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Pascal rewarded with rematch against Kovalev, but will he regret it?

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By John J. Raspanti

On January 30th, Jean Pascal will meet Sergey Kovalev for the second time in a boxing ring. Last year Kovalev, the WBA, IBF, and WBO light heavyweight titleholder, stopped former champion Pascal in Round eight at the Bell Centre in Montreal, Canada.
 
The call for a rematch was hardly deafening. Kovalev was comfortably ahead on the judges’ scorecards at the time of the stoppage. He floored Pascal for the first time in his career and hurt him on numerous occasions. Pascal did battle back in Rounds four and five, showing a champions heart as he tagged the overly aggressive Kovalev with lead right hands. 

Kovalev ended matters in Round eight. A combination sent Pascal wobbling into the ropes. Kovalev followed up with a whipping right hand that relieved Pascal of his senses. He teetered but didn’t go down. Kovalev, like a Russian assassin, lined Pascal up and let fly with another blistering right hand. The blow crashed off the side of Pascal’s head.
 
Referee Luiz Pabon jumped in and stopped the contest. Pascal wasn’t happy. He felt the match had been stopped prematurely.
 
"I don’t want to take anything away from Kovalev,” Pascal said in the ring after the fight. “He’s a great champion but that was a bulls--- stoppage because I was still in the fight. That was a tough fight for both of us, and I don’t know why the referee just stopped the fight. It’s not hockey.
 
"I was in the fight from the first round. I’m sure that I gave him his toughest fight. We should do it again. We should have a rematch."
 
Kovalev readily agreed, “I’m ready for any fight. If my promoter [Kathy Duva of Main Events] says I need to fight Jean Pascal again, I am ready."
 
The rematch happens in a few days at the same venue. Pascal, a big underdog, was channeling Rocky the last time.
 
He’ll need more than movie magic to defeat Kovalev in the sequel.
 
A gun would help.
 
Second go-arounds in professional boxing are traditionally hit-and-miss affairs--mostly misses.
 
In 1946, heavyweight champion Joe Louis met Billy Conn for the second time. Five years before, Louis, behind on points, had dramatically knocked out Conn in round 13. The rematch was anti-climactic. Louis won again by knockout. Neither fighter was same guy--skill wise. Conn looked gun-shy while Louis had slowed down.
Thirteen years later, challenger Yvon Durelle floored defending light heavyweight champion Archie Moore four times between rounds one and five. 
 
Moore willed himself to stand and fight on. His inner strength sapped Durelle—plus a number of hooks. Moore won the bout in round 11.
 
They met again in 1960. Durelle didn’t stand a chance. Had he gotten over being brutally stopped the first time? It didn’t look like it. 
 
Moore knocked him out in three one-sided rounds.  
 
More recently, then pound-for-pound king Floyd Mayweather, and tough-guy Marcos Maidana boxed a couple of times. Mayweather had won the first fight, but it wasn’t easy. Maidana went all dirty on Mayweather. He roughed him up and hit him, legally and illegally. Some folks demanded another fight between the two. 
 
Mayweather happily obliged. 
 
He defeated Maidana by a wide decision.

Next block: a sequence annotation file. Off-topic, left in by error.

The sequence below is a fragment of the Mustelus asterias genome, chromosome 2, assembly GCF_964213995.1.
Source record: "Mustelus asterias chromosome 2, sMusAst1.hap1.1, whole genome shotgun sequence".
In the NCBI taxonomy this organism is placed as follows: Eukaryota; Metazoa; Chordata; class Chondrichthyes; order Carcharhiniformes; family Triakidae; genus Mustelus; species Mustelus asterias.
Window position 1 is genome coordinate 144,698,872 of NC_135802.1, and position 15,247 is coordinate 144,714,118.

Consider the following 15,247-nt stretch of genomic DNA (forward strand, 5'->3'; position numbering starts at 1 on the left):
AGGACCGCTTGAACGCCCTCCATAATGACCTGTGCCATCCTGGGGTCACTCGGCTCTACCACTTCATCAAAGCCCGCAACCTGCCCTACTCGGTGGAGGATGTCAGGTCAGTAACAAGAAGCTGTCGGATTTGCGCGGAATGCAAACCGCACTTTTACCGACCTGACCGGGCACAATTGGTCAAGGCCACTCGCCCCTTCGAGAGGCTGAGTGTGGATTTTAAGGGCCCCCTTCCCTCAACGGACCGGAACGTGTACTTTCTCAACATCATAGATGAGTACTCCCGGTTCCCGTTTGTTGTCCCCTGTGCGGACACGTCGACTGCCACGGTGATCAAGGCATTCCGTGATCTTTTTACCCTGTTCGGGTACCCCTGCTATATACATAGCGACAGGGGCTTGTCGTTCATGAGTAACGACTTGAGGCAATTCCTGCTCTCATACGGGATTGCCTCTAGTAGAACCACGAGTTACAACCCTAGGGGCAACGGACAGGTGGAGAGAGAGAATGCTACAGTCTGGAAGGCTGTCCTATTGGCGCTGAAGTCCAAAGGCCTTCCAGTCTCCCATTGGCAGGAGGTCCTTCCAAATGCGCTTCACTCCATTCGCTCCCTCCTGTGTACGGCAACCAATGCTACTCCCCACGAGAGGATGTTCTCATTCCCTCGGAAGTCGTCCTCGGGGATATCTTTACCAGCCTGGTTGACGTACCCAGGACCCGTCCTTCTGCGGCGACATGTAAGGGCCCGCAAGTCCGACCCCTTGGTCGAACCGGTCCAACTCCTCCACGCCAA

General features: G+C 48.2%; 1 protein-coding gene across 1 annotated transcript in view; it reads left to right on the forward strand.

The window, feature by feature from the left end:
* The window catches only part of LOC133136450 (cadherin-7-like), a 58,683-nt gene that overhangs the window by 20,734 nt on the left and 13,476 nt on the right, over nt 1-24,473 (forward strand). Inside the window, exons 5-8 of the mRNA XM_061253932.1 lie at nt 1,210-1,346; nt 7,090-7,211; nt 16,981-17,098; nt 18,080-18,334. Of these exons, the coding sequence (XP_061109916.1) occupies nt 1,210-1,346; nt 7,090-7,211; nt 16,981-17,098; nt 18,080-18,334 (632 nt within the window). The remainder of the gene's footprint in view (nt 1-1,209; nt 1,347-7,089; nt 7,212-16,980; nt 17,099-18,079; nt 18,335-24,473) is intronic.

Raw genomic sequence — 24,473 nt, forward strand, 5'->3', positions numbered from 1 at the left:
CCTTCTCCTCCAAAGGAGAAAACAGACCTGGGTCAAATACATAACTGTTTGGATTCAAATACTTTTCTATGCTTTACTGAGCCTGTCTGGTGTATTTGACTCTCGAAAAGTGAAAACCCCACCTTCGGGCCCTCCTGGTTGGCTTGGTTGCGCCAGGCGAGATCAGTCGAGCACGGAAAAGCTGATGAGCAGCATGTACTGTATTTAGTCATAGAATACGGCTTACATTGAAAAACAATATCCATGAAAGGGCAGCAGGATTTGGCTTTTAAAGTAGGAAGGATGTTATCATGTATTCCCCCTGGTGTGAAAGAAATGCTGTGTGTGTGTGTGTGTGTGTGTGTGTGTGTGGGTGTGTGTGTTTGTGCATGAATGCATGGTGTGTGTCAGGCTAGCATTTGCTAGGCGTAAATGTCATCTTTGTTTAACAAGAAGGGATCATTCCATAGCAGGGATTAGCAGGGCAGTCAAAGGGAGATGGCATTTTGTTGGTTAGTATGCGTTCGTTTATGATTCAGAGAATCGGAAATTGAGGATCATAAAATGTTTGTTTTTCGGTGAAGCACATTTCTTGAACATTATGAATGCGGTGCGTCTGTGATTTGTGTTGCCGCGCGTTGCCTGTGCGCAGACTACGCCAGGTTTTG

Pascal, 33, was last seen in the ring six months ago winning a highly-debatable decision over Yunieski Gonzalez. 
 
Kovalev, the headliner that night, dominated an over-matched opponent.
 
Pascal looked bored and beatable. Soon after the bout, he fired Marc Ramsey, his long-time coach. Ramsey had helped Pascal win a gold medal at the Francephone Games, and, as a professional, capture the WBC light heavyweight title in 2011.
 
Last November, Pascall enlisted the services of future Hall of Fame trainer Freddie Roach to prepare him for his rematch with Kovalev.   
 
"I’ve come to the conclusion that in my corner I needed a new perspective and I thought that Freddie would be the right fit,” Pascal told ESPN. “I realized I need to improve on and correct certain mistakes I made in my loss to Kovalev.”
 
Roach’s fighters are aggressive. Their defense is usually their offense.  Is Pascal planning on trying to knock out Kovalev?  
 
To win, he’ll have to outbox the powerful Russian. Trading with the champion sounds like suicide. During an open media workout a few days ago, Kovalev discussed his motivation.
 
“This fight is personal fight,” said the 32-year-old..“It is not everything true that he is speaking. I understand for why he is doing this. He is trying to make me angry. I am giving him a reminder. I didn’t do my job last time. I should have stopped his career.”
Kovalev feels he’s prepared for whatever Pascal will bring to the ring.
 
“I don’t have any plans for the fight, ”Kovalev said. “We will go to the ring. A boxing fight is a street fight. No rules. It doesn’t matter what he will bring. I must be ready for anything. I don’t think about Pascal. I don’t think about what he will be. He has good motivation and he has a new coach, but I just should be ready for anything. If he will bring something better, it doesn’t matter.”
 
Pascal is just as confident as Kovelav.
 
“I know what I have to do to win this fight,” said Pascal at his workout last week. “Freddie Roach taught me what I needed to learn. The last fight everyone was saying I need a rematch because it was Kovalev’s closest fight ever. It is going to be a good fight. The main thing for me is to stay focused.”
 
Words are cheap.
 
Actions speak.
 
Look for the hard-punching Kovalev to put Pascal away before Round 10.
 
This time, there won’t be any complaints.
 


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